- The field of bioreactor research and the use of transgenic organisms to produce commercially or medically important proteins have seen impressive advances. These have reduced the time needed to produce proteins and have the potential to affect the scale of the facilities required. This has obvious implications for the Biological Weapons Convention, for example with regard to the measures States Parties need to take to implement the convention and to prevent the use of biological or toxin agents for hostile purposes.
- The development of microbial forensics illustrates one way through which life sciences research from around the world can support the Biological Weapons Convention and create better tools to investigate and discriminate between natural and deliberate disease outbreaks.
- Notable technical advances have been made at the level of individual-use biosensor detector systems, although there are limitations to what can be achieved given that sensor development must balance factors such as specificity, sensitivity, range of target molecules analyzed, and type of use.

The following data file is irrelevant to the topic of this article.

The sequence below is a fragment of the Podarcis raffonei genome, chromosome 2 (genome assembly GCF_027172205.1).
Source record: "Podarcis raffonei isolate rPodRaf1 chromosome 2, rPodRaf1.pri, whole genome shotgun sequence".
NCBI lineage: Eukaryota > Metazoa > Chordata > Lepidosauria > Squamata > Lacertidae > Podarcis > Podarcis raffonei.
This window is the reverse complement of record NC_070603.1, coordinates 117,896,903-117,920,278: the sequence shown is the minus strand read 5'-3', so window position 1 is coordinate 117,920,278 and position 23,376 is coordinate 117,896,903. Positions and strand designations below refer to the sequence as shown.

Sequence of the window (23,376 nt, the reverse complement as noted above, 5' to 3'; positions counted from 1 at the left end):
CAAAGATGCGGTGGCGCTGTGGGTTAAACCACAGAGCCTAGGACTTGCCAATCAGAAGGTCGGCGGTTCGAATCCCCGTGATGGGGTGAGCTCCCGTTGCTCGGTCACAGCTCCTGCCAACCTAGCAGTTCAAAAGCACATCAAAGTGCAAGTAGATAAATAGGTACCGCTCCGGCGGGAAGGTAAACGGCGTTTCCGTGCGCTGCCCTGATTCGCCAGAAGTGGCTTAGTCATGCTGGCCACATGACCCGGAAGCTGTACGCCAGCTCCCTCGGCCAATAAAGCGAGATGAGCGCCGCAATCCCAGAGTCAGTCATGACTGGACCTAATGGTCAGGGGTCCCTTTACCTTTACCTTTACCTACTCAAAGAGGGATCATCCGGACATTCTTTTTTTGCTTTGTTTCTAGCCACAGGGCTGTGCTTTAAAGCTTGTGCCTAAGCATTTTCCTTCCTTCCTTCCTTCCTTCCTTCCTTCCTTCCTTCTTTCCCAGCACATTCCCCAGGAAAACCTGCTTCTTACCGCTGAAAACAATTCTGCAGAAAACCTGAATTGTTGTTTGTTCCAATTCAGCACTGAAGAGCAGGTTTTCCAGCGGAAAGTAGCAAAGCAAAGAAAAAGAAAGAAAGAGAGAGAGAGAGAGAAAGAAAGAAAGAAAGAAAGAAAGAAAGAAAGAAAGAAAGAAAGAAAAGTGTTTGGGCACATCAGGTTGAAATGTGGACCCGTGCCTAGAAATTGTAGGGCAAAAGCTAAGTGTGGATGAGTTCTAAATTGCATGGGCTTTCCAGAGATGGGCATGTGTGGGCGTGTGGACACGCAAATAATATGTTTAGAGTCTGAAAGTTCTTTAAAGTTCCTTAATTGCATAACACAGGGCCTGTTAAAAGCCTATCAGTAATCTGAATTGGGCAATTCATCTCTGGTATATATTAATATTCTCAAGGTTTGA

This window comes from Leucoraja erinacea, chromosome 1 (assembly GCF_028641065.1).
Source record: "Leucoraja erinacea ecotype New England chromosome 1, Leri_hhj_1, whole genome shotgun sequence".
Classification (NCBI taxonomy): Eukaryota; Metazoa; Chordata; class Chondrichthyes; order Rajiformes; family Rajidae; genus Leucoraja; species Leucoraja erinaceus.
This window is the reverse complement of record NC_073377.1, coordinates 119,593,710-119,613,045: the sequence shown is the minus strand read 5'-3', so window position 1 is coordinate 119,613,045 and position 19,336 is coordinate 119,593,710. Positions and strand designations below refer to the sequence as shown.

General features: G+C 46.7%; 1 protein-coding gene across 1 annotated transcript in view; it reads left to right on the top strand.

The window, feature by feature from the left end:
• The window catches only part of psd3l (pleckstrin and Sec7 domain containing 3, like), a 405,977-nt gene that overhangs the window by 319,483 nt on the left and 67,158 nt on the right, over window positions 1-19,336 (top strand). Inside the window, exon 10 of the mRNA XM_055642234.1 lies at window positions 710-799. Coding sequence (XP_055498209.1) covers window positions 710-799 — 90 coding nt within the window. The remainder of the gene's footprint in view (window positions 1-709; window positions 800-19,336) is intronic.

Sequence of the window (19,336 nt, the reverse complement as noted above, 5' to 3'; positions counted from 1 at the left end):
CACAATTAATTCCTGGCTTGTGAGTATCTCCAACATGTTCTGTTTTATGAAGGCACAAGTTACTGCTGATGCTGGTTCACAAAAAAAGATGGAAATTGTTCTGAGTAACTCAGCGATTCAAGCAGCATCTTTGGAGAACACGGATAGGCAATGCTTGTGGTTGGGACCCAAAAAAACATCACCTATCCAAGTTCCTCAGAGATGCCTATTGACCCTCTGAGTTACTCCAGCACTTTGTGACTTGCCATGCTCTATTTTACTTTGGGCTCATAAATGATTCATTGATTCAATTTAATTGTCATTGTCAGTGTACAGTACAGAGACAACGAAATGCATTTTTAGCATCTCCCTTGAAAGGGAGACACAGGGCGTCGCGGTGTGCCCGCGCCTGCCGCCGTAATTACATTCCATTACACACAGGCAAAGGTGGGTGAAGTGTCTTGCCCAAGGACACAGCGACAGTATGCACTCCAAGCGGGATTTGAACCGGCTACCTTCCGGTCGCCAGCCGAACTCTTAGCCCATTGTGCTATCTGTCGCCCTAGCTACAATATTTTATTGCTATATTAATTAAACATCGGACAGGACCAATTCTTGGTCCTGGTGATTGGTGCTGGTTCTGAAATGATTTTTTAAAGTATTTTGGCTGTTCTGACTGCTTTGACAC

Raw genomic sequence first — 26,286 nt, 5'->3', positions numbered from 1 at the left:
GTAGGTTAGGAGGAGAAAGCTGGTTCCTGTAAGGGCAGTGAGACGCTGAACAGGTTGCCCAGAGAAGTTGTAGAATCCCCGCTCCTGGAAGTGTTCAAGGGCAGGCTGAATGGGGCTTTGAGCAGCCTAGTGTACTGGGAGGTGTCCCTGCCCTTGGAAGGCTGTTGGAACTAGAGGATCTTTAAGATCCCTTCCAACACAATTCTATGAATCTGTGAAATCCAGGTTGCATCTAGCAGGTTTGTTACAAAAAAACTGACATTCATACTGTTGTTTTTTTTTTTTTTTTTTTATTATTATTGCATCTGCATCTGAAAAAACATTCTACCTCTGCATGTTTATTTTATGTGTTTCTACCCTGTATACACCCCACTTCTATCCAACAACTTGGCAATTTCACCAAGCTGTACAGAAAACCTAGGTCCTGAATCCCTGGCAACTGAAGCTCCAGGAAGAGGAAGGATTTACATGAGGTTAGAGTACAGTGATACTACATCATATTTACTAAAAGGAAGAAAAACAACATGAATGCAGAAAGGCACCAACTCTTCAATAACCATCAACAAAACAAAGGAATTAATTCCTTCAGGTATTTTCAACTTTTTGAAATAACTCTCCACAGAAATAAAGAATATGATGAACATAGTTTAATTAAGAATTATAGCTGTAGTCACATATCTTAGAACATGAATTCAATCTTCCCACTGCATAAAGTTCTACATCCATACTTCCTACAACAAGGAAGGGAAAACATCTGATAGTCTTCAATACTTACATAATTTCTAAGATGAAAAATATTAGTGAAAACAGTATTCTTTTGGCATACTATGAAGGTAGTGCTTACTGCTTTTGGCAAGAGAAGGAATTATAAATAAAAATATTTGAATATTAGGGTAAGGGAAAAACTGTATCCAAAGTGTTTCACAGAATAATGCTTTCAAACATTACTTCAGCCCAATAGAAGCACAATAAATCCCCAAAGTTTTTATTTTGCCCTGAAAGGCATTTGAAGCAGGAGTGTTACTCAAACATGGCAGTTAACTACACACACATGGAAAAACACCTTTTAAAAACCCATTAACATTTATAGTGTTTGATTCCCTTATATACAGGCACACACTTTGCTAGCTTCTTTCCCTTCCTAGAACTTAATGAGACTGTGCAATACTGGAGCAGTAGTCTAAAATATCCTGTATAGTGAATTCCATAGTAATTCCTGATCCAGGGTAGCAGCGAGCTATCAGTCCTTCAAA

- The combination of approaches including improved biosensors, epidemiological monitoring, vaccine research, forensics, and other laboratory investigations can contribute to effective disease detection, investigation, and response systems worldwide.
- These advances underscore the potential for more States Parties to contribute to the implementation of the Biological Weapons Convention, for example by expanding their global public health and disease surveillance capabilities, or by playing leadership roles in capacity building in their regions.
- Certain scientific and technical roadblocks (e.g., drug delivery technologies) impede future progress, but once overcome, would presage a phase of rapid development.